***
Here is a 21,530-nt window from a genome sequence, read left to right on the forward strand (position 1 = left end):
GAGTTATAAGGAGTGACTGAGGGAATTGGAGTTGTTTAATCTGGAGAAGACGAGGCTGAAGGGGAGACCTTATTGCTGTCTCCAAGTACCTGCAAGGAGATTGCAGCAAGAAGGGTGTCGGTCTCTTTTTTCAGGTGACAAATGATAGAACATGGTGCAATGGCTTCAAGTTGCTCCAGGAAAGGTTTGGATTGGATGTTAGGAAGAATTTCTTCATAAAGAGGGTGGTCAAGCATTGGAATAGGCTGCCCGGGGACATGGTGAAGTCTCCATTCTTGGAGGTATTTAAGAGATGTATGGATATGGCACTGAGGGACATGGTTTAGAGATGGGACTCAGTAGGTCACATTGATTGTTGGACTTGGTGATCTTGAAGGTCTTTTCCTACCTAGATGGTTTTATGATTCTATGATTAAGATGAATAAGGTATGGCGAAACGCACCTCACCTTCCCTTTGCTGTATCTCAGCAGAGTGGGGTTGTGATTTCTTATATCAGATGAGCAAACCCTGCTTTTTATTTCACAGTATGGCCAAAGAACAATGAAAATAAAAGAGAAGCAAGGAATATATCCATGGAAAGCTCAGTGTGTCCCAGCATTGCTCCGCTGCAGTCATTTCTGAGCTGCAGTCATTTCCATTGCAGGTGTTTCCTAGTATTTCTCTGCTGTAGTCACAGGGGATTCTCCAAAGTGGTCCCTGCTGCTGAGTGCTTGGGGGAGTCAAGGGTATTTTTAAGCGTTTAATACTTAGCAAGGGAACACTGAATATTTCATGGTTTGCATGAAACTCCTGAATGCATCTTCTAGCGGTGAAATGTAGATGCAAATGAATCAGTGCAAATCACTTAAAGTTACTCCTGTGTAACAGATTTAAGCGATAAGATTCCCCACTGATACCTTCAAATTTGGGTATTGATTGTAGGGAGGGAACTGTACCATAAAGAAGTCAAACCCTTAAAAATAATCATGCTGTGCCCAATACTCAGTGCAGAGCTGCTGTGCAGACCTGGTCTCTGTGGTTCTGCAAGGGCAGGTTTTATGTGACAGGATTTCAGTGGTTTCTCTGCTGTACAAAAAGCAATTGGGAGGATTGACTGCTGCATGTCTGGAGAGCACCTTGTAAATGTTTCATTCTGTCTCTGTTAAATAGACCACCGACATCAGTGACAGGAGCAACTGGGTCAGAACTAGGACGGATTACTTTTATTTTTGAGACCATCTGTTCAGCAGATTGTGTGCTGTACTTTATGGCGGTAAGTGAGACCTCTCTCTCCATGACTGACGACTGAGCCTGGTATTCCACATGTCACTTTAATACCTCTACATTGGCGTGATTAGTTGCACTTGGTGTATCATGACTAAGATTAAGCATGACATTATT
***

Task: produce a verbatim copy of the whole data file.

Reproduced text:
Here is a 21,530-nt window from a genome sequence, read left to right on the forward strand (position 1 = left end):
GAGTTATAAGGAGTGACTGAGGGAATTGGAGTTGTTTAATCTGGAGAAGACGAGGCTGAAGGGGAGACCTTATTGCTGTCTCCAAGTACCTGCAAGGAGATTGCAGCAAGAAGGGTGTCGGTCTCTTTTTTCAGGTGACAAATGATAGAACATGGTGCAATGGCTTCAAGTTGCTCCAGGAAAGGTTTGGATTGGATGTTAGGAAGAATTTCTTCATAAAGAGGGTGGTCAAGCATTGGAATAGGCTGCCCGGGGACATGGTGAAGTCTCCATTCTTGGAGGTATTTAAGAGATGTATGGATATGGCACTGAGGGACATGGTTTAGAGATGGGACTCAGTAGGTCACATTGATTGTTGGACTTGGTGATCTTGAAGGTCTTTTCCTACCTAGATGGTTTTATGATTCTATGATTAAGATGAATAAGGTATGGCGAAACGCACCTCACCTTCCCTTTGCTGTATCTCAGCAGAGTGGGGTTGTGATTTCTTATATCAGATGAGCAAACCCTGCTTTTTATTTCACAGTATGGCCAAAGAACAATGAAAATAAAAGAGAAGCAAGGAATATATCCATGGAAAGCTCAGTGTGTCCCAGCATTGCTCCGCTGCAGTCATTTCTGAGCTGCAGTCATTTCCATTGCAGGTGTTTCCTAGTATTTCTCTGCTGTAGTCACAGGGGATTCTCCAAAGTGGTCCCTGCTGCTGAGTGCTTGGGGGAGTCAAGGGTATTTTTAAGCGTTTAATACTTAGCAAGGGAACACTGAATATTTCATGGTTTGCATGAAACTCCTGAATGCATCTTCTAGCGGTGAAATGTAGATGCAAATGAATCAGTGCAAATCACTTAAAGTTACTCCTGTGTAACAGATTTAAGCGATAAGATTCCCCACTGATACCTTCAAATTTGGGTATTGATTGTAGGGAGGGAACTGTACCATAAAGAAGTCAAACCCTTAAAAATAATCATGCTGTGCCCAATACTCAGTGCAGAGCTGCTGTGCAGACCTGGTCTCTGTGGTTCTGCAAGGGCAGGTTTTATGTGACAGGATTTCAGTGGTTTCTCTGCTGTACAAAAAGCAATTGGGAGGATTGACTGCTGCATGTCTGGAGAGCACCTTGTAAATGTTTCATTCTGTCTCTGTTAAATAGACCACCGACATCAGTGACAGGAGCAACTGGGTCAGAACTAGGACGGATTACTTTTATTTTTGAGACCATCTGTTCAGCAGATTGTGTGCTGTACTTTATGGCGGTAAGTGAGACCTCTCTCTCCATGACTGACGACTGAGCCTGGTATTCCACATGTCACTTTAATACCTCTACATTGGCGTGATTAGTTGCACTTGGTGTATCATGACTAAGATTAAGCATGACATTATT